Lesson 0.5 Previewing app layout on various devices and screen sizes (without having them)
The previous lesson was finished after we managed to open activity_main.xml file with a layout of our first app. You should see preview of app interface on the screen: app name, Hello word text and system menu at the bottom. This is not working app in which you could click (we would run app in the next lesson), but preview of the app layout.
There are many different Android devices with various screen sizes and resolutions, you could say. Moreover you could hold device in different way so the screen is oriented vertical or horizontal. And yes – you’re right. So let’s see how the app would look like in various configurations.
First click the icon “Go to next state” – third from the left below tab with file name. It changes layout from Portrait to Landscape and vice versa. Now click Nexus 4 icon (second from the left) and choose for instance Nexus 10 from the list to see how your app would look on larger screen. You could check many predefined devices and change screen orientations.
There are two more useful options in the list: Preview All Screen Sizes opens at once all major screens. And if any ready to use screens doesn’t fit your needs, you could use Add Device Definition. This option opens Android Virtual Device Manager. In the second tab (Device Definitions) you could add your own device, but you probably wouldn’t have to do it as all standard devices are already available.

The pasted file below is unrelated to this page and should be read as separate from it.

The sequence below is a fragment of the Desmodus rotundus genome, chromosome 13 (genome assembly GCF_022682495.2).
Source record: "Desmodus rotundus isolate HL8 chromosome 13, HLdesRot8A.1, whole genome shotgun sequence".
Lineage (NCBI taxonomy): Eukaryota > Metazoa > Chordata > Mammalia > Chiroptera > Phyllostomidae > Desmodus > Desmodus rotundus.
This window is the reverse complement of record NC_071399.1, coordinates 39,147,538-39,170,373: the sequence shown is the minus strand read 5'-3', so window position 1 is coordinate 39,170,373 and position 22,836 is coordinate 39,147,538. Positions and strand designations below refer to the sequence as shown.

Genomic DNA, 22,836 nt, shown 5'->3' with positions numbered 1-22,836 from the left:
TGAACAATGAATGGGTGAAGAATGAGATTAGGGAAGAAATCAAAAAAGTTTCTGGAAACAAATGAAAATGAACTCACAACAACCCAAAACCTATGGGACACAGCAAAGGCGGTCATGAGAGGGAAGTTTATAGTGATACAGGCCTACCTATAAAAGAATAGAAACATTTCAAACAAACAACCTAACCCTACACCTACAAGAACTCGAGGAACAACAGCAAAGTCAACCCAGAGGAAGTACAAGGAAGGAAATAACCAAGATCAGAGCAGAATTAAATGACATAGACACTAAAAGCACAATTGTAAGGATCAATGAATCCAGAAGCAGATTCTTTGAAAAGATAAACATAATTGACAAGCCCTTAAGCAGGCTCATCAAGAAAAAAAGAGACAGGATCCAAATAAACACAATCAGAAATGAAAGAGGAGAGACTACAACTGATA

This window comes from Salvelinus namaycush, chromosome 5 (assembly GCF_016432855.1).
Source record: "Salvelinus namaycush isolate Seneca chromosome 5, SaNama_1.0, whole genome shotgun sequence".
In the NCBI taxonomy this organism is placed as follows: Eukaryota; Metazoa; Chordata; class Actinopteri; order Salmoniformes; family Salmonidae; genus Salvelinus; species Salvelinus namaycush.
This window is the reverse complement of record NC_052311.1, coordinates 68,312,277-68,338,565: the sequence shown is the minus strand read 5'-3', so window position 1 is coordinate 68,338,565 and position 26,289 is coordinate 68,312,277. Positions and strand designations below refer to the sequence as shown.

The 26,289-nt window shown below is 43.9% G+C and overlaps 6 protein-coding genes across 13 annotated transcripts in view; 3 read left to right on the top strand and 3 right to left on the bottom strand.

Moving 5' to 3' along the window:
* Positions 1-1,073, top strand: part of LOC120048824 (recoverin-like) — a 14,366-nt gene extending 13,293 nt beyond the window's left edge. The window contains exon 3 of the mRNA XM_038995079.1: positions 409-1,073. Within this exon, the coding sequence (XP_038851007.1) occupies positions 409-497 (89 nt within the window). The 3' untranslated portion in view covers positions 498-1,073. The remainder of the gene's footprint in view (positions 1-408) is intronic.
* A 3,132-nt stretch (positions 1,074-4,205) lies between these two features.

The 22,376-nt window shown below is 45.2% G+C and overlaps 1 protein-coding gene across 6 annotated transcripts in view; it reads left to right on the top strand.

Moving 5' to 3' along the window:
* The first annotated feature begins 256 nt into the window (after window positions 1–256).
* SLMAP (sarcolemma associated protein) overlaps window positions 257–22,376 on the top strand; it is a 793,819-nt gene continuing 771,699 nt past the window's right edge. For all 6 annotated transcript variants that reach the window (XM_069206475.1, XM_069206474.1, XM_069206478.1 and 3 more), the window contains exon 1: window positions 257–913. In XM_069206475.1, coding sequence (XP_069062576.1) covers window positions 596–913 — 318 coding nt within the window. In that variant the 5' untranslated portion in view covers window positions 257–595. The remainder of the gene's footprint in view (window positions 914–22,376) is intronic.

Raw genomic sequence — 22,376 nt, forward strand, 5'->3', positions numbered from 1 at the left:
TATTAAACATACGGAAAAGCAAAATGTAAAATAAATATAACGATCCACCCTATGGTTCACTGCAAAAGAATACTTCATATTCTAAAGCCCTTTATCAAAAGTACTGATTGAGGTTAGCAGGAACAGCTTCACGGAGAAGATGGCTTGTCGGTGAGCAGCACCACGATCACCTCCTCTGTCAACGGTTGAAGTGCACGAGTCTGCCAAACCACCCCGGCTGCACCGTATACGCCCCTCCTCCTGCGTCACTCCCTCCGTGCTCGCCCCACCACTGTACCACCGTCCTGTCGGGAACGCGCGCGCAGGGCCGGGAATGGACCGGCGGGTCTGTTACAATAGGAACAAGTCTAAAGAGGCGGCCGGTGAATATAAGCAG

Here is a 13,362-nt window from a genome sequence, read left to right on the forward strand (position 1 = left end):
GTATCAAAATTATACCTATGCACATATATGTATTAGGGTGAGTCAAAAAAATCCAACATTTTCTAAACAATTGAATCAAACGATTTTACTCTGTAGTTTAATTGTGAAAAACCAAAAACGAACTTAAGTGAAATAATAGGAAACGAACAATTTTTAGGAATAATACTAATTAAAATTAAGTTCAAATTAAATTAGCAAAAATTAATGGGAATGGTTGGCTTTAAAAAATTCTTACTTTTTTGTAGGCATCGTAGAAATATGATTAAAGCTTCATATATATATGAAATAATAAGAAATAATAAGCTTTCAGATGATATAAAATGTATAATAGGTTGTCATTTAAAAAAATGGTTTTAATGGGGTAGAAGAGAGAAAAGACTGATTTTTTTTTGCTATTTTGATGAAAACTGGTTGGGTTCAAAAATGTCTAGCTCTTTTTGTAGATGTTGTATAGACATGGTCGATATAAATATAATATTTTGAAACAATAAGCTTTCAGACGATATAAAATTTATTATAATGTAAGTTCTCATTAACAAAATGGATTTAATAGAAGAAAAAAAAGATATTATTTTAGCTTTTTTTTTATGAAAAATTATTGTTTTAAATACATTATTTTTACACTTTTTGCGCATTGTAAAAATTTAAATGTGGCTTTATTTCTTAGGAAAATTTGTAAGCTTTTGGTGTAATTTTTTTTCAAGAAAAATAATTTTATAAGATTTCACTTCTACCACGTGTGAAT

Now look at two tabs at the bottom of the file window: Design (active) and Text. Switch to Text. You would see a window with a code and Preview window. If the Preview isn’t visible, click Preview tab on the right screen edge. Now you see your app in a phone layout. You have the same options to change devices and orientation as well as preview on all. There are also useful zoom features (Zoom to fit, Zoom to actual size, Zoom in and Zoom out).
What’s the difference between design and text mode? Design mode allows you drag by mouse components from Pallette. And in Text mode you just write code on your own.
Now you know what to expect on different screens. It’s time to check how your app is not only looking, but also working.